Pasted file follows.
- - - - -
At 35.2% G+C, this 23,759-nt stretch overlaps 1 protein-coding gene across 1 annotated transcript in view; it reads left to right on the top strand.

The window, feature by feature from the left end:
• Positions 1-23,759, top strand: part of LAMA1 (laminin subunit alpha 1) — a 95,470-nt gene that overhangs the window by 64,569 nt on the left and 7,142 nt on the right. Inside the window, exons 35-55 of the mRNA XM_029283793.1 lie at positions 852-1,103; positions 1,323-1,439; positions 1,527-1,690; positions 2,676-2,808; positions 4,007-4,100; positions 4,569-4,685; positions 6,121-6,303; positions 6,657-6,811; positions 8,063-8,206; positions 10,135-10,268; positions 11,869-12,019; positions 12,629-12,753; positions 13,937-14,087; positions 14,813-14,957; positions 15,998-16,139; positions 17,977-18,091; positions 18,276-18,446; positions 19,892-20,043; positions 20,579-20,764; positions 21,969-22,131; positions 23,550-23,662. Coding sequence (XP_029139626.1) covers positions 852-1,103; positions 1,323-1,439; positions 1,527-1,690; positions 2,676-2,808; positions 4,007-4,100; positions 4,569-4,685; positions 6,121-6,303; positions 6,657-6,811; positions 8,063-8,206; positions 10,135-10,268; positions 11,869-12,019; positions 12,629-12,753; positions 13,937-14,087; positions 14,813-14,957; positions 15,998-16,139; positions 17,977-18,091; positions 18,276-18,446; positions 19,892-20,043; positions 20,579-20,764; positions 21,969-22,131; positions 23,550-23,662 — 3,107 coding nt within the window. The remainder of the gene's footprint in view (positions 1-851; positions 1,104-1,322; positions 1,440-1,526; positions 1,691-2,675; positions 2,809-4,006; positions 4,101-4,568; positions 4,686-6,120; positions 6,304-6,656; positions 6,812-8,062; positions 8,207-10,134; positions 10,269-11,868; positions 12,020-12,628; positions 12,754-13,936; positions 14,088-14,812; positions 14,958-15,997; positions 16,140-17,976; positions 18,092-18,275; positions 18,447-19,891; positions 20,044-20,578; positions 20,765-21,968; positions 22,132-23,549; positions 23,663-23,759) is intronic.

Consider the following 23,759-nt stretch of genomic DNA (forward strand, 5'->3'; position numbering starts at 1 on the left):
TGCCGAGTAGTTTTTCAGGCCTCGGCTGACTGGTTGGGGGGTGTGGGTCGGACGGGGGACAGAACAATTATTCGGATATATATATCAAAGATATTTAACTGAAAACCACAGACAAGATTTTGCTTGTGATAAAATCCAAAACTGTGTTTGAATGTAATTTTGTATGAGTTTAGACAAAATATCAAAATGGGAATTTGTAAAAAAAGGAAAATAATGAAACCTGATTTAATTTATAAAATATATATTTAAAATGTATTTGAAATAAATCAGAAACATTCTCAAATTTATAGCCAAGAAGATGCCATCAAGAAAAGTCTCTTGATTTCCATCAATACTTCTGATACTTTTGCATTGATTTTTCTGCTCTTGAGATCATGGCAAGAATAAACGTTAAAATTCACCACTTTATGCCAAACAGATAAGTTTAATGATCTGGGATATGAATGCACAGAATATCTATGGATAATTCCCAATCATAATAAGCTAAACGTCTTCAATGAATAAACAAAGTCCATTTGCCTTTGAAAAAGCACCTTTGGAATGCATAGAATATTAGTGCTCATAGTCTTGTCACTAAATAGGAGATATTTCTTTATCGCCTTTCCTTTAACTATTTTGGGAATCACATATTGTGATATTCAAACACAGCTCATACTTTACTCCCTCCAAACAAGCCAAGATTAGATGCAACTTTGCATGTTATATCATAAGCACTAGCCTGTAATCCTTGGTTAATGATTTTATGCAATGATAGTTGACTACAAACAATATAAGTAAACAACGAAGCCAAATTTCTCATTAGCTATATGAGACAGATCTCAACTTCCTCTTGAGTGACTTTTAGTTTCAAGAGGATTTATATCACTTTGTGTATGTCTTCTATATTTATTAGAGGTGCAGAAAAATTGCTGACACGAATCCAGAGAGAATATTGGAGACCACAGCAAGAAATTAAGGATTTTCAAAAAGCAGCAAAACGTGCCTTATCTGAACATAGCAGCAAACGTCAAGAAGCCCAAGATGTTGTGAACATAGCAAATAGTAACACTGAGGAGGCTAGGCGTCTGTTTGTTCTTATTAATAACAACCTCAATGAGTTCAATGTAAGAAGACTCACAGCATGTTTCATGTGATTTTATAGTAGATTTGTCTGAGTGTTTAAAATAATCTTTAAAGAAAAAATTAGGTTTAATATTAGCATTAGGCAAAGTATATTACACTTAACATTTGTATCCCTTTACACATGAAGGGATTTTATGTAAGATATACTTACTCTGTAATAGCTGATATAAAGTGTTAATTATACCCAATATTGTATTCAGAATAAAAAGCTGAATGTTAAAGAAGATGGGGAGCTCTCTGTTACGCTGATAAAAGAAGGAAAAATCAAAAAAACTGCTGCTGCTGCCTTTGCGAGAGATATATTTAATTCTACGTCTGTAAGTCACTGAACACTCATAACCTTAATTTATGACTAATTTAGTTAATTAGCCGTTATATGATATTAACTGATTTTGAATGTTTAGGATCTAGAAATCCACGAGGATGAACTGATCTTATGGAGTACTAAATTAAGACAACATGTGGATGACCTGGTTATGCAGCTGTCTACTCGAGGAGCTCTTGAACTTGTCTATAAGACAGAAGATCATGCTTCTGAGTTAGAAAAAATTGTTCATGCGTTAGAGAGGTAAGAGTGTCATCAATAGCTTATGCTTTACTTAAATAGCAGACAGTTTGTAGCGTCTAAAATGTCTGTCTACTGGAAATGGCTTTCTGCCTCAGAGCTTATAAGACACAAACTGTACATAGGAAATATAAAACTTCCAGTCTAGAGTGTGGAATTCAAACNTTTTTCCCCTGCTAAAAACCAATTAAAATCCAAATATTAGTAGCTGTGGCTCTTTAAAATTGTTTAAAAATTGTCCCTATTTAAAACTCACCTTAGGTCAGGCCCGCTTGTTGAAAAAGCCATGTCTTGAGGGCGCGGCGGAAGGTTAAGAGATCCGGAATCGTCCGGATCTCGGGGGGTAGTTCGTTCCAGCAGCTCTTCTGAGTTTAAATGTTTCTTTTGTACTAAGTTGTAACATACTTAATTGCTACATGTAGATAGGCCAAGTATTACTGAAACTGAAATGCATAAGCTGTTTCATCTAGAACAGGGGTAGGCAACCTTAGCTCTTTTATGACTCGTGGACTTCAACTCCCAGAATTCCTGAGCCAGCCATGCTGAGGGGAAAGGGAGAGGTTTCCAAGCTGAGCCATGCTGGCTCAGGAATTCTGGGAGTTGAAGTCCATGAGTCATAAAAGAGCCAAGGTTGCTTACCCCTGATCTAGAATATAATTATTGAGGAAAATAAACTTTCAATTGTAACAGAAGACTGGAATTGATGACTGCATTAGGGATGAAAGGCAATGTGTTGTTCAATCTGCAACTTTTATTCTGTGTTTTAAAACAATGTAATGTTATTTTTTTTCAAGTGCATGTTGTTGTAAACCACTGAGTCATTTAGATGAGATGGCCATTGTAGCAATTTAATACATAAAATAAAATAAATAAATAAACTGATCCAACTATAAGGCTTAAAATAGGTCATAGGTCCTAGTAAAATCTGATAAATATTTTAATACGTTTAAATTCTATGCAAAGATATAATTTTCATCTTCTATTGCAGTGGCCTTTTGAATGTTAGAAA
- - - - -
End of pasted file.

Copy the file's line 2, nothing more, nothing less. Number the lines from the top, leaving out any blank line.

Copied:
The window, feature by feature from the left end: